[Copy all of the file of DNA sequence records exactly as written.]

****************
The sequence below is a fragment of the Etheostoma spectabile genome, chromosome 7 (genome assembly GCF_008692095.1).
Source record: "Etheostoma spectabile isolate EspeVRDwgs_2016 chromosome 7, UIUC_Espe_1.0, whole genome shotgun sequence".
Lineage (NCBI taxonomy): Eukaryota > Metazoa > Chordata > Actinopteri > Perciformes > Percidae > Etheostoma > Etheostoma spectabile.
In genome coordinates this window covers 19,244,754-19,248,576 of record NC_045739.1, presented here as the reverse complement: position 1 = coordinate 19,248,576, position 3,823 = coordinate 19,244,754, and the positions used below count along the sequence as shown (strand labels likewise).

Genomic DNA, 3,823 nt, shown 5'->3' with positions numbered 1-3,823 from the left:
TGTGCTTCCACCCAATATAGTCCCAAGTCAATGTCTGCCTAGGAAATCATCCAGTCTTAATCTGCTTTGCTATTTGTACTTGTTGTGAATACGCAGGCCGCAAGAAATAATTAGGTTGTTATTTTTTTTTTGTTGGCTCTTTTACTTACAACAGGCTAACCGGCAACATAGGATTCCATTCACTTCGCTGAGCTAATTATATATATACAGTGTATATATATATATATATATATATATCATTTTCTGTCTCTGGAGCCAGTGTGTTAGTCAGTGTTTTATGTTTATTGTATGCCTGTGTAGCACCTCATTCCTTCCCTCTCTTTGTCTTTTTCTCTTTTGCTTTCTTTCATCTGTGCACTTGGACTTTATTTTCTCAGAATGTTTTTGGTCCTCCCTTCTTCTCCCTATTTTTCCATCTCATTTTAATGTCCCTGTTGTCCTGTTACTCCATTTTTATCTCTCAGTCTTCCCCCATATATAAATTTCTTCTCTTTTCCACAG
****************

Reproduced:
The sequence below is a fragment of the Etheostoma spectabile genome, chromosome 7 (genome assembly GCF_008692095.1).
Source record: "Etheostoma spectabile isolate EspeVRDwgs_2016 chromosome 7, UIUC_Espe_1.0, whole genome shotgun sequence".
Lineage (NCBI taxonomy): Eukaryota > Metazoa > Chordata > Actinopteri > Perciformes > Percidae > Etheostoma > Etheostoma spectabile.
In genome coordinates this window covers 19,244,754-19,248,576 of record NC_045739.1, presented here as the reverse complement: position 1 = coordinate 19,248,576, position 3,823 = coordinate 19,244,754, and the positions used below count along the sequence as shown (strand labels likewise).

Genomic DNA, 3,823 nt, shown 5'->3' with positions numbered 1-3,823 from the left:
TGTGCTTCCACCCAATATAGTCCCAAGTCAATGTCTGCCTAGGAAATCATCCAGTCTTAATCTGCTTTGCTATTTGTACTTGTTGTGAATACGCAGGCCGCAAGAAATAATTAGGTTGTTATTTTTTTTTTGTTGGCTCTTTTACTTACAACAGGCTAACCGGCAACATAGGATTCCATTCACTTCGCTGAGCTAATTATATATATACAGTGTATATATATATATATATATATATATCATTTTCTGTCTCTGGAGCCAGTGTGTTAGTCAGTGTTTTATGTTTATTGTATGCCTGTGTAGCACCTCATTCCTTCCCTCTCTTTGTCTTTTTCTCTTTTGCTTTCTTTCATCTGTGCACTTGGACTTTATTTTCTCAGAATGTTTTTGGTCCTCCCTTCTTCTCCCTATTTTTCCATCTCATTTTAATGTCCCTGTTGTCCTGTTACTCCATTTTTATCTCTCAGTCTTCCCCCATATATAAATTTCTTCTCTTTTCCACAG